What exactly is a promise?

I remember years ago, not long after graduating from high school, I was romantically involved with someone and we were convinced we would always be together. She offered me her high school ring, but under a condition. "You must promise me that you will always wear it." Perhaps it was my rampant pragmaticism or sense of realism, but I rejected her condition. After all, if I had made that promise and kept it I would still be wearing the high school ring of someone I haven't seen or talked to in fifteen years. My wife would probably find that slightly disturbing. At the height of passion or when you are in the midst of feeling like this is the be all and end all, some things sound like a great promise to make. Yet, that day I began to serious wonder.

What exactly is a promise?

A promise is an oath you make on your honor that you will hold yourself to. There is the sworn promise and then there is the perceived promise. The nature of a perceived promise is when the other party accepts your "Sure, I'd love to come" as a promise. "But you promised!" The sworn promise involves you actually vowing to do what you promise. The blurring of the lines between perception and true promises are part of the problem. The problem is that the promise is being watered down.

What exactly is a promise?

Friends and relatives often ask if I will be able to attend functions or make visits for the holidays. My response is always "I will see what is happening closer to the date, it is hard to tell right now." To commit before you are certain of your ability to attend a function or make a trip puts you in the position of making a perceived promise and then possibly breaking it. The perceived promise is on the very edge of the true promise. When the words "I promise" trip out from between your lips, it should mean something. However, for many people their promises are up for re-interpretation at any given moment. They make excuses for breaking promises based on their lack of foresight at the time. They use the promise to lure an associate into their bed. They make promises to entice a friend to loan them money, or their car, or their weed whacker. Whatever works at the moment to get them what they want at the time is fair game to them. They violate the sanctity of the promise.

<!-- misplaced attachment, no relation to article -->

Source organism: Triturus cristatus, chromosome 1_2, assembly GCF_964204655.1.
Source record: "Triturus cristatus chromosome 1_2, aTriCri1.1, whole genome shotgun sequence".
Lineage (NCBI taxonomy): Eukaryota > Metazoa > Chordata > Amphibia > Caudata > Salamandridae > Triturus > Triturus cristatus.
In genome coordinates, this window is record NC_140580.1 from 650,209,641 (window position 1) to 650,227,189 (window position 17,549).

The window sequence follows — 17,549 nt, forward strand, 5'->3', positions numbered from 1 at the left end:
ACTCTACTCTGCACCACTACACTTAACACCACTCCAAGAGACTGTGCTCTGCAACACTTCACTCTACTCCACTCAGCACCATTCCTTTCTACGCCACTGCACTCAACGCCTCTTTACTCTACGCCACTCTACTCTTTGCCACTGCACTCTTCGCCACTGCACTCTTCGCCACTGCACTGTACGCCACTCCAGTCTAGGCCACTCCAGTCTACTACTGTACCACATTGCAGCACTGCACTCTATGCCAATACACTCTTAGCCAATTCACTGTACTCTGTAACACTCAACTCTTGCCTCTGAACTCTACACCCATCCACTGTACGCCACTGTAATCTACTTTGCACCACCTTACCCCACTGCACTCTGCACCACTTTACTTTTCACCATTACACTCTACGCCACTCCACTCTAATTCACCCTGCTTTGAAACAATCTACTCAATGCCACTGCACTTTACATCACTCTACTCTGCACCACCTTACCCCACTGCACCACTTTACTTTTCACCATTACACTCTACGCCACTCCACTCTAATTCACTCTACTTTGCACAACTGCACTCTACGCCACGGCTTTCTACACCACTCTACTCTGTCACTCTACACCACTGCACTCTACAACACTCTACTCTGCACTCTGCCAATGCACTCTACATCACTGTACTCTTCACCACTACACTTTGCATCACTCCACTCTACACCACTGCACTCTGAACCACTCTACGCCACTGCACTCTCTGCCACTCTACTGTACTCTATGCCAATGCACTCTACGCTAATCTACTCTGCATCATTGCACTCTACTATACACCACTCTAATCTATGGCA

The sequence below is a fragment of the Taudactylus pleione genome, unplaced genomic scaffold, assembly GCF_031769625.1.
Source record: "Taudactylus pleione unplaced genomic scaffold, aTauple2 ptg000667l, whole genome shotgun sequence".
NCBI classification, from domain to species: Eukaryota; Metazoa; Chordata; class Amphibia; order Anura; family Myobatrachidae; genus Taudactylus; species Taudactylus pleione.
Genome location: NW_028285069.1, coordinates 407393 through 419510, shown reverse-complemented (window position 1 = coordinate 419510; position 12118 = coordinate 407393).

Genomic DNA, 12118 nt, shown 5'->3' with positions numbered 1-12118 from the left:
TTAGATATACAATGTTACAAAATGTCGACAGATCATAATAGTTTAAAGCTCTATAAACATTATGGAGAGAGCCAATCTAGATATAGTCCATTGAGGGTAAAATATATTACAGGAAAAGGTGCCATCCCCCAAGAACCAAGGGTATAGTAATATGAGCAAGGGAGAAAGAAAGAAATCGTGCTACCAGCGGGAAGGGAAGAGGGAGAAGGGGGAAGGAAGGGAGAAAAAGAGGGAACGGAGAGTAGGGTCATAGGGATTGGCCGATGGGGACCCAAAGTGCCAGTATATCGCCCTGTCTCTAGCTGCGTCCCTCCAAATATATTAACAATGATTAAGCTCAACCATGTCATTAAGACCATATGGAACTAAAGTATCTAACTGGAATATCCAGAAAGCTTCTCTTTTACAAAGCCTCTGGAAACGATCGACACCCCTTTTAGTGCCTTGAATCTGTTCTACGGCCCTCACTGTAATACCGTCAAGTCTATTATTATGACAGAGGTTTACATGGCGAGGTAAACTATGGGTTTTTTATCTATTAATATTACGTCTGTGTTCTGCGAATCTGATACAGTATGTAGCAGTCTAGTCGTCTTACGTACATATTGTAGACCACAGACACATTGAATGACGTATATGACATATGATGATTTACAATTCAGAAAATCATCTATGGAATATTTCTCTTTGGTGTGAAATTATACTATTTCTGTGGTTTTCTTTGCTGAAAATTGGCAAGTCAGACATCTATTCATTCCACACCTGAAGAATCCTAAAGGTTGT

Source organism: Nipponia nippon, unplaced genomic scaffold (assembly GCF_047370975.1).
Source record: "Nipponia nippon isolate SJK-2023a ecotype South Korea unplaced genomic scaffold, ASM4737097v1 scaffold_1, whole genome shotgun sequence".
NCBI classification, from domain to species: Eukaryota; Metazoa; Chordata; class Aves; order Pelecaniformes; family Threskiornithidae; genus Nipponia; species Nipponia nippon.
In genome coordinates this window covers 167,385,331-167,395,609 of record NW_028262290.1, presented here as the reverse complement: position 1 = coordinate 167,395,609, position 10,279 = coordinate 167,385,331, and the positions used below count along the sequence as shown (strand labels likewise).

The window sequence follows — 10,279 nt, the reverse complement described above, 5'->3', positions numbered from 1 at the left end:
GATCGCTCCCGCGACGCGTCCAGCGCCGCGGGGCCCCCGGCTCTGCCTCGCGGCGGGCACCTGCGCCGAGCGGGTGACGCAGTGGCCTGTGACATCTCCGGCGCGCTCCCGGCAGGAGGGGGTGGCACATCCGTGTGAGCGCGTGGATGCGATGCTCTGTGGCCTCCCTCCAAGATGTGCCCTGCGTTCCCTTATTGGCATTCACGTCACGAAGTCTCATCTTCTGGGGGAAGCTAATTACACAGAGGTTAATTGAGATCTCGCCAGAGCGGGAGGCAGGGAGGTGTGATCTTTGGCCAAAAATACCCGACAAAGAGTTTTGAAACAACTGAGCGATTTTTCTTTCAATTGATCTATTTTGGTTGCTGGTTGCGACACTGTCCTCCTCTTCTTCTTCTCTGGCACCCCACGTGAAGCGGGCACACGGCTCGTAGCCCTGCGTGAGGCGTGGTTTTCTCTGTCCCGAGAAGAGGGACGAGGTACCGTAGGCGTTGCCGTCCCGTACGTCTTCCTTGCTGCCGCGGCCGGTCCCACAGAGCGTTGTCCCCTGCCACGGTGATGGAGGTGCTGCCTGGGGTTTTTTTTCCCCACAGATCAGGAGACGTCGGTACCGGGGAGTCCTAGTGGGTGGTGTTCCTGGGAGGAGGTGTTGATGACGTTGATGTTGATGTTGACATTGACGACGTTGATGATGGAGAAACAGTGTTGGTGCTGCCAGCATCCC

"Your promise means nothing."

I listened the other day as a co-worker of mine said this to another co-worker. The co-worker being doubted was the type of person who often says "I promise I'll get to that today" and then finds himself so swamped with work that he completely forgets to do what he has promised. He uses the word "promise" too frequently and too easily. For him it is a matter not only of syntax, but of learned behavior. He told me that he always says he promises to do things because "it makes people go away faster." So, a promise, which is supposed to be a sworn oath becomes merely a convenient way of convincing people you will do something merely to get them out of your hair.

"In general, a declaration, written or verbal, made by one person to another, which binds the person who makes it to do, or to forbear to do, a specified act; a declaration which gives to the person to whom it is made a right to expect or to claim the performance or forbearance of a specified act."
--Webster 1913

So according to your friend and mine, Mr. Webster, a promise binds the promise maker to do what is promised and also gives the promise accepter the right to expect that the promise be honored. For those who throw around their promises too lightly, I have a simple solution. The next time one of those promises you really aren't 100% sure you'll keep begins to trip off your tongue, try saying this instead:

"I promise I will try."

And then we'll find a Promise Breakers Twelve Step Program for you. Don't worry, it will be okay. You are not alone.